In the WSJ today, Ken Mehlman makes a powerful case for the party to reverse course, as Britain’s Tory party did as they found themselves increasingly marginalized on a central social issue for the next generation. He homes in on one issue where conservative federalists really should care:
Our Election Night exit poll of 2,000 voters in battleground states (of whom 32% were Republican, 36% Democratic and 32% independent) showed a majority opposing the federal Defense of Marriage Act of 1996: 62% believe that if states recognize same-sex marriage, the federal government should grant same-sex couples the same benefits as heterosexual couples.
Exactly. How can the feds decide for a state which marriages are legal or not? I favor a federalist approach to this, partly because I am so confident, at this point, of the irresistibility of the argument for equality and integration, especially when viewed against the following data:
According to Jan van Lohuizen, a former pollster for President George W. Bush, public support for civil-marriage rights for same-sex couples increased by 1% each year from 1993 through 2009, and by 5% per year in 2010 and 2011. Other polls over the past year show majority support for civil marriage among African-Americans (51%, according to Edison Research), Hispanics (52%, according to Pew) and voters between the ages of 18 and 39 (66%, according to the Washington Post/ABC News). The NBC/Wall Street Journal poll shows a 41% increase in support among Republicans over the past three years, to 31% from 22%.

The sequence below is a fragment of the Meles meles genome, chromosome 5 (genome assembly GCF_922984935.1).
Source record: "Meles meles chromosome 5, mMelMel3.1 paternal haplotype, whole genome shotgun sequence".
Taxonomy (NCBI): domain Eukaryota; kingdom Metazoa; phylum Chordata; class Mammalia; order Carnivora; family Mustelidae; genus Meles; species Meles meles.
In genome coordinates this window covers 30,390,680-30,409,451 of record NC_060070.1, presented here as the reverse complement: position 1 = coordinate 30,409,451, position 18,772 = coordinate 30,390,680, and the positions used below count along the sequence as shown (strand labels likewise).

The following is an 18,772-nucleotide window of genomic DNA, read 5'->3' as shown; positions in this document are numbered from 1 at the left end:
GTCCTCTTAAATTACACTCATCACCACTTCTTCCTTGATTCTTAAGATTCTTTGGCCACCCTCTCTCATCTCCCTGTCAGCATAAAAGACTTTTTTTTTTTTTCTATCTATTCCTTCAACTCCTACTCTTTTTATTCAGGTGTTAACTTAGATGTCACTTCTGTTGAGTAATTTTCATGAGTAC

So the practical case for shifting to this question is getting to be overwhelming. The question is whether the current GOP, reliant as it is on those with fundamentalist hostility to anything gay, can overcome fundamentalist theology to engage in politics in a multicultural society. I can hope, can’t I?